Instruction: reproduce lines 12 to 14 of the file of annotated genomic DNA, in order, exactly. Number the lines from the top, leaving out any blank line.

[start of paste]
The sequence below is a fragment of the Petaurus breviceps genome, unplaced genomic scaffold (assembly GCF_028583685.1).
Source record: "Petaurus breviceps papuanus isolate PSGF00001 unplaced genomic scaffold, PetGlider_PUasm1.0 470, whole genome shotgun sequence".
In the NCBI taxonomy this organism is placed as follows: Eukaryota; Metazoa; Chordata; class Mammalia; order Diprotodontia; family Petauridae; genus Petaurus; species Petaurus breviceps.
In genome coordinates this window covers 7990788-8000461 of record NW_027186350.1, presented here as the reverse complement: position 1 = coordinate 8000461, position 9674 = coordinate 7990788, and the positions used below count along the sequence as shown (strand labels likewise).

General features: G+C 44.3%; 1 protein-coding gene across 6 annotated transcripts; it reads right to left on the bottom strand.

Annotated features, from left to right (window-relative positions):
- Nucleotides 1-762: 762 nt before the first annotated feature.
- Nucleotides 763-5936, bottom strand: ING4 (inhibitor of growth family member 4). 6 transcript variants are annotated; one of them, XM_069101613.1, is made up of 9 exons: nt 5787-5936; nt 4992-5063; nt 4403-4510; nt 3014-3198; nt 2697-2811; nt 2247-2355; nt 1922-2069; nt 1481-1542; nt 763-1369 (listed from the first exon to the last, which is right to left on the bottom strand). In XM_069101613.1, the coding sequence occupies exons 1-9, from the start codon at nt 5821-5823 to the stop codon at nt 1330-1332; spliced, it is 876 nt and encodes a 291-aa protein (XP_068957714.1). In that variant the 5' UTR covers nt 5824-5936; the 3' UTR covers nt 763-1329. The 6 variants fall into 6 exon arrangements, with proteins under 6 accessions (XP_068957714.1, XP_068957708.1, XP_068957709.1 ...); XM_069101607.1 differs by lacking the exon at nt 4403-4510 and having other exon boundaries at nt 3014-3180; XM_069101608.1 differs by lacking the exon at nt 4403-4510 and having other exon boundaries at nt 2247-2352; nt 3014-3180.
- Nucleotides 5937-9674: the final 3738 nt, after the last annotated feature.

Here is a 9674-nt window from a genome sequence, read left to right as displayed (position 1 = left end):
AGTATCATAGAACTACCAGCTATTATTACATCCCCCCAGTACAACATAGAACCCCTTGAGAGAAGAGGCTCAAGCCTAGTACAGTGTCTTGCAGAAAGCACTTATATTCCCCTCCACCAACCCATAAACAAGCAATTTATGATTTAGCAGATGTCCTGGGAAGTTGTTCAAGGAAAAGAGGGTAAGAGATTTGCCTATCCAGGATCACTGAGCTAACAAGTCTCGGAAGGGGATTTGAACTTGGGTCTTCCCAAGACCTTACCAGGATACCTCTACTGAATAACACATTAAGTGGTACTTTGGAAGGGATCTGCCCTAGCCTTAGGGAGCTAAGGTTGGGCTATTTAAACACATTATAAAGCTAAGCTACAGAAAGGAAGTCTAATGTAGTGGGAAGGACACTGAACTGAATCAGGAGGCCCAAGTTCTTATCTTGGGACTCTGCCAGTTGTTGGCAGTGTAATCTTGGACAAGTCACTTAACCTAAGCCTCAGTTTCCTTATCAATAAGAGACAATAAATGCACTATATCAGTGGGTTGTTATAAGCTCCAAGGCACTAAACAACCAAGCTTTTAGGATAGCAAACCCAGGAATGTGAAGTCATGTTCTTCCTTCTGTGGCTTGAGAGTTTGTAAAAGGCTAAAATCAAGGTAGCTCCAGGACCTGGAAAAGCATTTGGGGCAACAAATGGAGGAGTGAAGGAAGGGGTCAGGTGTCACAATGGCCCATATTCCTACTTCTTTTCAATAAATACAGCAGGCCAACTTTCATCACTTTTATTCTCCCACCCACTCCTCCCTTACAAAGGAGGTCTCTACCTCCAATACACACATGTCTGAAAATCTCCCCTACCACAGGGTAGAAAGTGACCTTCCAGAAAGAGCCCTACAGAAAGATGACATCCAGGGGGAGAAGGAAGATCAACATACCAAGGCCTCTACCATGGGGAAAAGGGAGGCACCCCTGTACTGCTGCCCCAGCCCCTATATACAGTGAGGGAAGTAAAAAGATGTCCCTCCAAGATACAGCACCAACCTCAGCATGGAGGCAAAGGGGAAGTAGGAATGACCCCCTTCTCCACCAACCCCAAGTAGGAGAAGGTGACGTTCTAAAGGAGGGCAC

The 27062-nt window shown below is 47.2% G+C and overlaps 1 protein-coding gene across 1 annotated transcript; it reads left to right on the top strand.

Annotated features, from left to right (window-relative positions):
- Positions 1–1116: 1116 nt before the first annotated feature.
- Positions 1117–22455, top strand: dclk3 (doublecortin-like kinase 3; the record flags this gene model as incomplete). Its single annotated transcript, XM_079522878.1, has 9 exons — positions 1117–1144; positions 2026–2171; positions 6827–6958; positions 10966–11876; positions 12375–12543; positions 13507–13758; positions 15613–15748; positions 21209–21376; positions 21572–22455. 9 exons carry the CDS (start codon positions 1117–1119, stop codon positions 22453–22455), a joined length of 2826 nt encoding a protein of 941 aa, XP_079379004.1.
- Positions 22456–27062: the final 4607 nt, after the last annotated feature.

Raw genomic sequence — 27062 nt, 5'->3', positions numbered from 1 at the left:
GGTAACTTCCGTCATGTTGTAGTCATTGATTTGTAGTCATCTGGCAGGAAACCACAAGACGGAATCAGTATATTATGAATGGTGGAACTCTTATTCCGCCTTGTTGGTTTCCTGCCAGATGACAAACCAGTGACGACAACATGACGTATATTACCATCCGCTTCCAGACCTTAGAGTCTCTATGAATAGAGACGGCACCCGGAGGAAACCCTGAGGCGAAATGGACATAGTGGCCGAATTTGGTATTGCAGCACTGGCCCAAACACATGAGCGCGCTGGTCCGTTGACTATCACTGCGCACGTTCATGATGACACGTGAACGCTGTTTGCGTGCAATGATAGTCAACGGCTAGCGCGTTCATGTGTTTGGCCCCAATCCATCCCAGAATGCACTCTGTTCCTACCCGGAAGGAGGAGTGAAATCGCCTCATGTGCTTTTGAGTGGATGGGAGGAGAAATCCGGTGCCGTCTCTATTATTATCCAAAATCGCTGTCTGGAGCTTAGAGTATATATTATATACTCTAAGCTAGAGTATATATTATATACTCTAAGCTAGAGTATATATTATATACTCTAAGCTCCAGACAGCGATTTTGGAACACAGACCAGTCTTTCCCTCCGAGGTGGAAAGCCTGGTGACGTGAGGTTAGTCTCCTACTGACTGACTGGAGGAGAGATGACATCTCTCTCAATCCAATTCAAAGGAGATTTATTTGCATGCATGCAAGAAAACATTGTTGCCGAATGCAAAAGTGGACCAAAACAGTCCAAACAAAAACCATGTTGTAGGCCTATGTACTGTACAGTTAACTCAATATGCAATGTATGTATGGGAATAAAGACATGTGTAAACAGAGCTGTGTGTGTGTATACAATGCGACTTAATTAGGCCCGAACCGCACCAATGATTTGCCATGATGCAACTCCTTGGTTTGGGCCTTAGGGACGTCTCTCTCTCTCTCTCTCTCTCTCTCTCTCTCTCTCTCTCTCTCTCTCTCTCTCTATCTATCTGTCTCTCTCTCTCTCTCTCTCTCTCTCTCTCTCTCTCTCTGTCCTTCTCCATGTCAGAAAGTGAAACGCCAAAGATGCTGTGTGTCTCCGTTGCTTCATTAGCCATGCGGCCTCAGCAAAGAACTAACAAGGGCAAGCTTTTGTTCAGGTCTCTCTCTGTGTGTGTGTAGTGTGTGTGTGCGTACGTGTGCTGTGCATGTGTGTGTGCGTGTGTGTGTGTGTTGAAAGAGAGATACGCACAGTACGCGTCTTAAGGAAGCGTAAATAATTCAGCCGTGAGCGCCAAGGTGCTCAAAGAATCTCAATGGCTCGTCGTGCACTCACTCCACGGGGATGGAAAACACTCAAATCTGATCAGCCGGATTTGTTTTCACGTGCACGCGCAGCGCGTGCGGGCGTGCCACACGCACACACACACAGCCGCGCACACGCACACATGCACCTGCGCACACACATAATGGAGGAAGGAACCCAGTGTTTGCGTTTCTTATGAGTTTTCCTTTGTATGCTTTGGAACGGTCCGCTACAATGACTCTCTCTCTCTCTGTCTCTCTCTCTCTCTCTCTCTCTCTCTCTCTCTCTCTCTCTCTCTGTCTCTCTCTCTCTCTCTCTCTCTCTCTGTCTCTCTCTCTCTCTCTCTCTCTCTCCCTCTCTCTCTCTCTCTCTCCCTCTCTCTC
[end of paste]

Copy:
The 27062-nt window shown below is 47.2% G+C and overlaps 1 protein-coding gene across 1 annotated transcript; it reads left to right on the top strand.

Annotated features, from left to right (window-relative positions):
- Positions 1–1116: 1116 nt before the first annotated feature.